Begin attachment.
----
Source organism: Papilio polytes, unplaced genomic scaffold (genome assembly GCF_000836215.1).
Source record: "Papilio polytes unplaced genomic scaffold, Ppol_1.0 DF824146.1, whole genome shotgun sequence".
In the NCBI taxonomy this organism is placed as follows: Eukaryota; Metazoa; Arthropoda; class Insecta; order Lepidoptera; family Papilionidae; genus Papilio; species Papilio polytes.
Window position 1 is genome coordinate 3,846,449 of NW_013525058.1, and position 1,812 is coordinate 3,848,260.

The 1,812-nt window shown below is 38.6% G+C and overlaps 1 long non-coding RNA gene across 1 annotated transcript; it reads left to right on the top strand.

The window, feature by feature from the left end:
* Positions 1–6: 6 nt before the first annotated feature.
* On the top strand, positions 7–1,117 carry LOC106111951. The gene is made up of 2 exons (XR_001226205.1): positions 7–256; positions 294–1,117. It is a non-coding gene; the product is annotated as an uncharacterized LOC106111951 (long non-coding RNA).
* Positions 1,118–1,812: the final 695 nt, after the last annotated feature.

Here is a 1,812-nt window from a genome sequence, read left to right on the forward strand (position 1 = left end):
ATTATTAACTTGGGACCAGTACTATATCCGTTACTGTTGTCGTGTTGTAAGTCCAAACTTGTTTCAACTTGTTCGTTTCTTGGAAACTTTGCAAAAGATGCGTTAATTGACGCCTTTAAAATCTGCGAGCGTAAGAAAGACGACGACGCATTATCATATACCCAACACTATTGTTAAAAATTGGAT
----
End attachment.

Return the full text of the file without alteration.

Source organism: Papilio polytes, unplaced genomic scaffold (genome assembly GCF_000836215.1).
Source record: "Papilio polytes unplaced genomic scaffold, Ppol_1.0 DF824146.1, whole genome shotgun sequence".
In the NCBI taxonomy this organism is placed as follows: Eukaryota; Metazoa; Arthropoda; class Insecta; order Lepidoptera; family Papilionidae; genus Papilio; species Papilio polytes.
Window position 1 is genome coordinate 3,846,449 of NW_013525058.1, and position 1,812 is coordinate 3,848,260.

The 1,812-nt window shown below is 38.6% G+C and overlaps 1 long non-coding RNA gene across 1 annotated transcript; it reads left to right on the top strand.

The window, feature by feature from the left end:
* Positions 1–6: 6 nt before the first annotated feature.
* On the top strand, positions 7–1,117 carry LOC106111951. The gene is made up of 2 exons (XR_001226205.1): positions 7–256; positions 294–1,117. It is a non-coding gene; the product is annotated as an uncharacterized LOC106111951 (long non-coding RNA).
* Positions 1,118–1,812: the final 695 nt, after the last annotated feature.

Here is a 1,812-nt window from a genome sequence, read left to right on the forward strand (position 1 = left end):
ATTATTAACTTGGGACCAGTACTATATCCGTTACTGTTGTCGTGTTGTAAGTCCAAACTTGTTTCAACTTGTTCGTTTCTTGGAAACTTTGCAAAAGATGCGTTAATTGACGCCTTTAAAATCTGCGAGCGTAAGAAAGACGACGACGCATTATCATATACCCAACACTATTGTTAAAAATTGGAT